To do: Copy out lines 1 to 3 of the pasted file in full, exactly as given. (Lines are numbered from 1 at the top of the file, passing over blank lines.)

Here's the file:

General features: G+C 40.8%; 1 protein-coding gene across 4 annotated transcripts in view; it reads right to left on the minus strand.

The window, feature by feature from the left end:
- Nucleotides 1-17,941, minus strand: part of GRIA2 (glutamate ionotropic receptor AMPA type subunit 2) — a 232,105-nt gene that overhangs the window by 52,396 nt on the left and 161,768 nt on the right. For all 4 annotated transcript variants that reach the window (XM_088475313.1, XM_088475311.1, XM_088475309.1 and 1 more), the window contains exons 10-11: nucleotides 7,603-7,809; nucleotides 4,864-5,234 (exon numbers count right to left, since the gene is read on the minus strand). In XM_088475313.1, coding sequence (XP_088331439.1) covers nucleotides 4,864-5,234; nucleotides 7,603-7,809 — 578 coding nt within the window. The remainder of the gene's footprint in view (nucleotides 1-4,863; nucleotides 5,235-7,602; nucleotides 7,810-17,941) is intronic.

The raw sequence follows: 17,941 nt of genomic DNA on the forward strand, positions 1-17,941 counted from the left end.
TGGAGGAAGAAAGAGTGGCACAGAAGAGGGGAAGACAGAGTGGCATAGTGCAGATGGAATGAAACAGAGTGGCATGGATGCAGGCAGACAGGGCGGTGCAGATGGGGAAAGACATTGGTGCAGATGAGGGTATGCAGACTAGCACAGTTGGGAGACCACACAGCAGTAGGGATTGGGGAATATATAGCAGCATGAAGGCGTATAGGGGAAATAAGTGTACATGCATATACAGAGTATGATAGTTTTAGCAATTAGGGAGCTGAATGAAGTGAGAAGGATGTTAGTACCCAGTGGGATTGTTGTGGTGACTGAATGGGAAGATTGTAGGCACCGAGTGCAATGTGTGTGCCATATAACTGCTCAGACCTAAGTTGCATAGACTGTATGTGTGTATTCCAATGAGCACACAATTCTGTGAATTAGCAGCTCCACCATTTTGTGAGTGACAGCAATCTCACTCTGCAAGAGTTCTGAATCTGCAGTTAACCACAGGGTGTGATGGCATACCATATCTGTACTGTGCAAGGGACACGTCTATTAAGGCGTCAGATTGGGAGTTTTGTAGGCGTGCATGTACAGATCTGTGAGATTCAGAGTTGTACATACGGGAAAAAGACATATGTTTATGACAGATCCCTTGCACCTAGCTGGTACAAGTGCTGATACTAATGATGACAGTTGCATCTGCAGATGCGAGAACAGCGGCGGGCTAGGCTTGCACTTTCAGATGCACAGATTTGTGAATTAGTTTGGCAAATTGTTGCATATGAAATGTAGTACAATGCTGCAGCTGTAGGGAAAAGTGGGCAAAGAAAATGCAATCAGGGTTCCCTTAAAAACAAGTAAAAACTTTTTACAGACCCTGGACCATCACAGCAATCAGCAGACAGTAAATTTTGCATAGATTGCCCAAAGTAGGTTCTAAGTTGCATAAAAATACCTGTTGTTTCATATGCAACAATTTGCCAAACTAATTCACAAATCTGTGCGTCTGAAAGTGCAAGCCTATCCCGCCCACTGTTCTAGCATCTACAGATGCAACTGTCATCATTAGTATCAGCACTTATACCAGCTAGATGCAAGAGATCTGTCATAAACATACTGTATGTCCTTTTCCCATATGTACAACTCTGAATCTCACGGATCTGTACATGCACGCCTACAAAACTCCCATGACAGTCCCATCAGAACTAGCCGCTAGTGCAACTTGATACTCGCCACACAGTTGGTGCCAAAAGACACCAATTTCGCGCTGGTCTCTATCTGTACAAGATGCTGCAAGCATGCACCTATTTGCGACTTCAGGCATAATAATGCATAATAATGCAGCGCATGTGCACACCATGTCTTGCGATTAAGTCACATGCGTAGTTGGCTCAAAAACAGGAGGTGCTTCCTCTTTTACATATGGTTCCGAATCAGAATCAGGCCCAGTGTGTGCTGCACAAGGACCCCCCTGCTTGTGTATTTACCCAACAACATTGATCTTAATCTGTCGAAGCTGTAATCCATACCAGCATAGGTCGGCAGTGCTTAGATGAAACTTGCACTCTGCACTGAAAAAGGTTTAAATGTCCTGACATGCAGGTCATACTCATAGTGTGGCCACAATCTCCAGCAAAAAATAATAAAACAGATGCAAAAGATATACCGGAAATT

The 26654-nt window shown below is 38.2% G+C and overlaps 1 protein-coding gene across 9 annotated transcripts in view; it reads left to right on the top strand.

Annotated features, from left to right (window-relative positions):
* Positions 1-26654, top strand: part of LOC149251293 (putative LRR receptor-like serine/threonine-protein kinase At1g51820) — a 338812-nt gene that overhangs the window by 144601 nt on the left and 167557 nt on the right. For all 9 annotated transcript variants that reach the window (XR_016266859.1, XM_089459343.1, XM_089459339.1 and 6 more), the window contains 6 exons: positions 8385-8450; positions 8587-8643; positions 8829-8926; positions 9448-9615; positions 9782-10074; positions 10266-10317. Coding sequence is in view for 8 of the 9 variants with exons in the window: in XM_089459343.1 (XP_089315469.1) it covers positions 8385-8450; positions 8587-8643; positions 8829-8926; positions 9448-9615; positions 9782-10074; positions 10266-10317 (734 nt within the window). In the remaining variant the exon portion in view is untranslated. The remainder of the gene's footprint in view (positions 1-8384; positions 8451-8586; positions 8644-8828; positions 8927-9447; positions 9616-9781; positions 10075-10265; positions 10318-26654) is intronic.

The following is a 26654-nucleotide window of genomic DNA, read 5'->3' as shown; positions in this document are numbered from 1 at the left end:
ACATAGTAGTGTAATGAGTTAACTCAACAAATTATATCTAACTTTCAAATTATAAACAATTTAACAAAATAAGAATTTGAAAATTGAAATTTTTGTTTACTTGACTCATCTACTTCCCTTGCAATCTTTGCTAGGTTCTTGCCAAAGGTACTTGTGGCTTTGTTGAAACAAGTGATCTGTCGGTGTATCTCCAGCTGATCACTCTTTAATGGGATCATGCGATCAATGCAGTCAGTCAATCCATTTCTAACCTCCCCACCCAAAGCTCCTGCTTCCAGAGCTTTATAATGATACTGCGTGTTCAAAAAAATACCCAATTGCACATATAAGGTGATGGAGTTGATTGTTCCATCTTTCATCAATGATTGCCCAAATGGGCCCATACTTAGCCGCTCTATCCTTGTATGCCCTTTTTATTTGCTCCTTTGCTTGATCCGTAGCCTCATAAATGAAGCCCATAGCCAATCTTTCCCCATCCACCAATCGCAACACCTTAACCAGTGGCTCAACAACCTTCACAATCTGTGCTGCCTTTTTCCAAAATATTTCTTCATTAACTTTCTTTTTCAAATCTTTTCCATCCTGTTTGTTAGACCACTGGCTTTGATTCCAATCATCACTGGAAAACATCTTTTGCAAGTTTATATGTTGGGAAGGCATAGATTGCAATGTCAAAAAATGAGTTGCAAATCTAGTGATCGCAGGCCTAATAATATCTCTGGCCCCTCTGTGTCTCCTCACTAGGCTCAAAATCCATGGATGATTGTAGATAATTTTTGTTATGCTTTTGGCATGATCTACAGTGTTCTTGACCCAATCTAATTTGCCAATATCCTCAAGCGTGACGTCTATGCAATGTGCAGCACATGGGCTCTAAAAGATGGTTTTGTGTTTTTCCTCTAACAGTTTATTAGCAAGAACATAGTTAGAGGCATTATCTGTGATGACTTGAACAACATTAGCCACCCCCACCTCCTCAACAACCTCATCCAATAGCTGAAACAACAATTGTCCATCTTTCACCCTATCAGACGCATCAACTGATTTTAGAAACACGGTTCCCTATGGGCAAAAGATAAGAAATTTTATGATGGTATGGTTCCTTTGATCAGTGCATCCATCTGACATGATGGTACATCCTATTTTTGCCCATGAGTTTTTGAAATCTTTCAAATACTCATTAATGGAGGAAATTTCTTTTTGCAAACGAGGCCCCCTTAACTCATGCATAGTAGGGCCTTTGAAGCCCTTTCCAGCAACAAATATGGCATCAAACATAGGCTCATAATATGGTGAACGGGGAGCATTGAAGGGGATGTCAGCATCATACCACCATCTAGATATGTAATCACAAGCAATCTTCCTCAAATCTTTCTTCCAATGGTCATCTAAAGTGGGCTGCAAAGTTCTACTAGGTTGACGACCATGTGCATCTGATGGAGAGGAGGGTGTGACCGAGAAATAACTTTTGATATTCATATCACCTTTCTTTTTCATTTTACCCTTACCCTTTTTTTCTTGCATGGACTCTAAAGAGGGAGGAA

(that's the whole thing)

General features: G+C 40.8%; 1 protein-coding gene across 4 annotated transcripts in view; it reads right to left on the minus strand.

The window, feature by feature from the left end:
- Nucleotides 1-17,941, minus strand: part of GRIA2 (glutamate ionotropic receptor AMPA type subunit 2) — a 232,105-nt gene that overhangs the window by 52,396 nt on the left and 161,768 nt on the right. For all 4 annotated transcript variants that reach the window (XM_088475313.1, XM_088475311.1, XM_088475309.1 and 1 more), the window contains exons 10-11: nucleotides 7,603-7,809; nucleotides 4,864-5,234 (exon numbers count right to left, since the gene is read on the minus strand). In XM_088475313.1, coding sequence (XP_088331439.1) covers nucleotides 4,864-5,234; nucleotides 7,603-7,809 — 578 coding nt within the window. The remainder of the gene's footprint in view (nucleotides 1-4,863; nucleotides 5,235-7,602; nucleotides 7,810-17,941) is intronic.